The Stigmatization of Seeking Medical Care

Guest post by Lady Quirky, a nurse practitioner who blogs at Accidental Boxer
Please visit her blog, Accidental Boxer, to read the full version

Social media is a dangerous place for sick people. In our conspiracy theory soaked culture, we are at the mercy of armchair diagnosticians. The stigmatization of seeking medical care has become rampant in our holistic, organic, supplement inhaling society. I do believe there is a role for complementary medicine; however it should not replace sound medical advice.

Every day, I see things that make me cringe. Self-appointed experts who have “done my research,” are perpetuating a cycle of misinformed self-righteousness, the exact thing that they accuse the medical establishment of doing.  Someone posts that they have been diagnosed with cancer. Immediately, there are a plethora of well-meaning supporters.

  • You can fight this!
  • Stay strong.
  • My cousin’s aunt had a friend’s husband’s cousin had that EXACT cancer, she beat it by eating the placenta of a virgin.
  • Take this vitamin, I do. I did not get cancer.
  • Go to Mexico and get peach pits- they are proven to cure cancer.
  • The FDA wants to hide the cure, so they can sell you chemotherapy.
  • Ignore that doctor, you can beat this if you try hard enough.
  • No one dies from cancer.
  • Read this website.
  • Prayer cures everything!
  • Your flu vaccine gave you cancer.
  • Eat organic vegetables. No meat. Vegetarians don’t get cancer.
  • Avoid gluten, it gives you cancer.

A lot of patients out there had crappy doctors. They were not treated as a whole person. As a reasonable, responsible, and rational person, you have an obligation to be an informed consumer. This is contingent on your ability to discern the validity of your sources. If you believe that your healthcare team is corrupt and seeking to harm you, then you have an obligation to seek care elsewhere. If you feel that your provider is inept, you need a new healthcare provider.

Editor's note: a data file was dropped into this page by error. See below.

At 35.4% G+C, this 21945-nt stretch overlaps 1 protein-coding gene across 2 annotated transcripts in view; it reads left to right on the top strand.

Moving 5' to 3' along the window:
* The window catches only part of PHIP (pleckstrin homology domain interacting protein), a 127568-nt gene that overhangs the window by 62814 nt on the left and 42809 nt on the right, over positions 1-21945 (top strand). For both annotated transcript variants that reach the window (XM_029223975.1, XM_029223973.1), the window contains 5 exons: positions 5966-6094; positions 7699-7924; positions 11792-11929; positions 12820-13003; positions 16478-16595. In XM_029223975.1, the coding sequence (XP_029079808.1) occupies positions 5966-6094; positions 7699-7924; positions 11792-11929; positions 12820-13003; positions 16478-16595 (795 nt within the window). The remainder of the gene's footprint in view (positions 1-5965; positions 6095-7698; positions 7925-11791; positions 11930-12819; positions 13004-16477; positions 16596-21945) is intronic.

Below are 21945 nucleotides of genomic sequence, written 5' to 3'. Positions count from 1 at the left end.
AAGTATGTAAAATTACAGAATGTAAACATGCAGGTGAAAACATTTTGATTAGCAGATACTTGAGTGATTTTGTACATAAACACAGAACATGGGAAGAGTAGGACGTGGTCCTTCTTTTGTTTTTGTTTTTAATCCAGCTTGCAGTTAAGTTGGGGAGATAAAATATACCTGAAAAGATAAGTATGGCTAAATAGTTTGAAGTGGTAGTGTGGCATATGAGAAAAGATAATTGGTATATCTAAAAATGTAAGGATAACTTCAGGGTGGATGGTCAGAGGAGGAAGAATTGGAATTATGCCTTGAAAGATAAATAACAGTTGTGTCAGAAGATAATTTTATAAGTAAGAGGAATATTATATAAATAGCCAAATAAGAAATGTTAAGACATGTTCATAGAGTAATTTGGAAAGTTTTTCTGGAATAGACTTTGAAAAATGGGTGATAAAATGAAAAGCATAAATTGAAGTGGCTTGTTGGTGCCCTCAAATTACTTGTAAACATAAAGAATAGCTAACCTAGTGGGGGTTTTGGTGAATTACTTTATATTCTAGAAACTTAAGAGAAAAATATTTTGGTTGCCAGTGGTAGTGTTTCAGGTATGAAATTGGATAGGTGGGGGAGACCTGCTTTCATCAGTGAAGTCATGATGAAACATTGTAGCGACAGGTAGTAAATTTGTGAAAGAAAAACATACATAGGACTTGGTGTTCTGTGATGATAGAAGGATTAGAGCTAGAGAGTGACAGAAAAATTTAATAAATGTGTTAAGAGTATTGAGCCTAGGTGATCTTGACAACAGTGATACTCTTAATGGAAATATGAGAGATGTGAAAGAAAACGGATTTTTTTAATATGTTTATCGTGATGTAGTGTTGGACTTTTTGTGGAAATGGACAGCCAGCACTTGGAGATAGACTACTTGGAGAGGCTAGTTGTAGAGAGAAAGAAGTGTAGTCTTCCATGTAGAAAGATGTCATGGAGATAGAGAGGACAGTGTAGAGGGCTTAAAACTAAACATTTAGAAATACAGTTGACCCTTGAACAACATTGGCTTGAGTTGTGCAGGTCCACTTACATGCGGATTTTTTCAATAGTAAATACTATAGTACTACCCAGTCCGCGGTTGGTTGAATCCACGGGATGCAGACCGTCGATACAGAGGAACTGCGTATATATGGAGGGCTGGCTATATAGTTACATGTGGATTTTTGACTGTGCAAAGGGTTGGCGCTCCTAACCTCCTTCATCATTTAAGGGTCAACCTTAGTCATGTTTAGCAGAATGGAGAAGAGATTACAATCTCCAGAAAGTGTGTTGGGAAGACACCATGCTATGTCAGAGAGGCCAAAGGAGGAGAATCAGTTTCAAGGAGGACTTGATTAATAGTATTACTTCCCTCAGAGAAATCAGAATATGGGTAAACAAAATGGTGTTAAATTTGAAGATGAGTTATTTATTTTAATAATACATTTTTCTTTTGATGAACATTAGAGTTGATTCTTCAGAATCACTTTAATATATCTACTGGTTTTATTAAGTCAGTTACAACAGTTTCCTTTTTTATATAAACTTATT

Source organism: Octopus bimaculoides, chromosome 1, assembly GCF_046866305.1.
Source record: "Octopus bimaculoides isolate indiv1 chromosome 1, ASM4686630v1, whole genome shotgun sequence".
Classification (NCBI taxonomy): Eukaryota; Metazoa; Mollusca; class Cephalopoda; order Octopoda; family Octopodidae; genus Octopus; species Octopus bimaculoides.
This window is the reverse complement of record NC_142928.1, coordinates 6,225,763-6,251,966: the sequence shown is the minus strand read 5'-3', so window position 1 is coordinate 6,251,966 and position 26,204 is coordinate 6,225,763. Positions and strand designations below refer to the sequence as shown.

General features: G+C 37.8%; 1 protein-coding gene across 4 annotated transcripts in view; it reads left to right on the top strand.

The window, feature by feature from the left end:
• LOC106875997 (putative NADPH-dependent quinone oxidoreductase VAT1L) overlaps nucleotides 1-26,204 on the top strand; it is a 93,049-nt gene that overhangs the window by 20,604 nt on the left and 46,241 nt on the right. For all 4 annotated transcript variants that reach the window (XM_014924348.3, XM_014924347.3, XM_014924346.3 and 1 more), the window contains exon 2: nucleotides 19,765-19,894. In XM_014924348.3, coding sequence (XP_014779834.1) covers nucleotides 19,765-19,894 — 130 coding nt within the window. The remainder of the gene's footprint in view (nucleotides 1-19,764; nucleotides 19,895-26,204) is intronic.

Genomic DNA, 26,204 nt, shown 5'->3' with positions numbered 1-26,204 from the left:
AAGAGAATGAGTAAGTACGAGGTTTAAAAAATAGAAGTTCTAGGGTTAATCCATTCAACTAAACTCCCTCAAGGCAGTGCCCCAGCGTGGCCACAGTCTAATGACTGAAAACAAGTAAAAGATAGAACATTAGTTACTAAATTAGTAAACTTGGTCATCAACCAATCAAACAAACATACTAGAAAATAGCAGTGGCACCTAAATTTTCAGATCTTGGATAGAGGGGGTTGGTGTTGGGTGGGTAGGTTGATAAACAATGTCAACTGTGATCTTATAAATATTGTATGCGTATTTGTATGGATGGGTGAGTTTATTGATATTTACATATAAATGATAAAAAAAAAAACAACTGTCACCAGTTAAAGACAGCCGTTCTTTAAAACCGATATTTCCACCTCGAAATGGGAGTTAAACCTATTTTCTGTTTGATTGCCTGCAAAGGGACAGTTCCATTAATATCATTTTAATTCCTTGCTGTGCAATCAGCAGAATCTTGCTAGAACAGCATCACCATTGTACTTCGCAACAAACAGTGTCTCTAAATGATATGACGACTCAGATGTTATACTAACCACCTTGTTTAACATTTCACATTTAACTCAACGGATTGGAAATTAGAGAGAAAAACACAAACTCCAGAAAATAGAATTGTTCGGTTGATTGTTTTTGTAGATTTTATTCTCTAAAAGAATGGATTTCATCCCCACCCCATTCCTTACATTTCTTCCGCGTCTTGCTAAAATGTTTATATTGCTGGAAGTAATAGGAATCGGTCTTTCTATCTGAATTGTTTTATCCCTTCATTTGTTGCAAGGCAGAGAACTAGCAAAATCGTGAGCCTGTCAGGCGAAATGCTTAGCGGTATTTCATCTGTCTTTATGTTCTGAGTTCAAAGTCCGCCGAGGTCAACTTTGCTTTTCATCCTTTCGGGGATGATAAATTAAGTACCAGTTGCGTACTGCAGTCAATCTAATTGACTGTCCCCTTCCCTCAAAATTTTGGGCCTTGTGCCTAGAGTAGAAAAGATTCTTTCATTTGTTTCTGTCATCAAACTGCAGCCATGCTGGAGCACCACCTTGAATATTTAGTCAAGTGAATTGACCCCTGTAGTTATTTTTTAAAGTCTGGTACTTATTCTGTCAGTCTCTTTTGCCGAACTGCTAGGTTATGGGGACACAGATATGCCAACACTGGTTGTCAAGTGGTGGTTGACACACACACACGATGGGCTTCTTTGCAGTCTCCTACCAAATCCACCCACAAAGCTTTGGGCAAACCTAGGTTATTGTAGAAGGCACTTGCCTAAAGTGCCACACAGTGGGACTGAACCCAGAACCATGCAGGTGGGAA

Healthcare providers seek to provide safe, effective, and accessible care. Evidence Based Medicine means that your doctor is adding to their knowledge base with continuing education, in order to take the best care of you and your family. They collect information about you (the patient) and use those findings to seek answers. They also understand the difference between correlation and causation.

I have ADHD. I was not diagnosed as a child, and have a complicated educational background as a direct result of no treatment. Now, I am a Nurse Practitioner with an excellent college track record. My son was diagnosed earlier. We knew what to look for. We are not on the same treatment. What worked for me, did not work as well for him. We have utilized medication and dietary changes, along with behavior modification.

There are people (I call them “asshats”) who judge me for my choices regarding my family’s medical care. They did their research. “ADHD is Bullshit!” “ADHD is invented by pharmaceutical companies because they don’t want to cure cancer or AIDS.” If only I were a better mother, I would have sought their advice prior to seeking a professional.

Every situation is unique, and it is dangerous to assume that one person’s story of a cure is applicable to you, or even accurate. Most people use anecdotal evidence as their go to for sharing what they understand about a disease. Frankly, it is a private matter, and it should be left to the patient and their medical team to evaluate.

There are a multitude of factors that must be considered, and a proper risk/benefit analysis should be performed. In other words, are the potential benefits worth the potential risk? This should include treatment options versus opting not to treat.

Here are some tips for offering medical advice:

  1. Just Don’t.
  2. Tell long stories about exactly what they need to do.
  3. Offer the website for the new miracle cure.
  4. Invite them to your prayer circle, which provided many cures.
  5. Judge their lifestyle choices and condemn their morality.
  6. Gossip about others’ personal medical conditions.
  7. Create an action plan for intervention. They really do need your help, they just don’t know it yet.
  8. Actually, go back to the first point (1) unless you are a trained medical professional whose opinion was sought.

Come on everyone, stop assuming you are an expert because you read something on Wikipedia, Web-MD, some blog, or Fox News. Do not use the guy down the street who once knew someone who had a friend who ___ (fill in the blank). Please find a professional.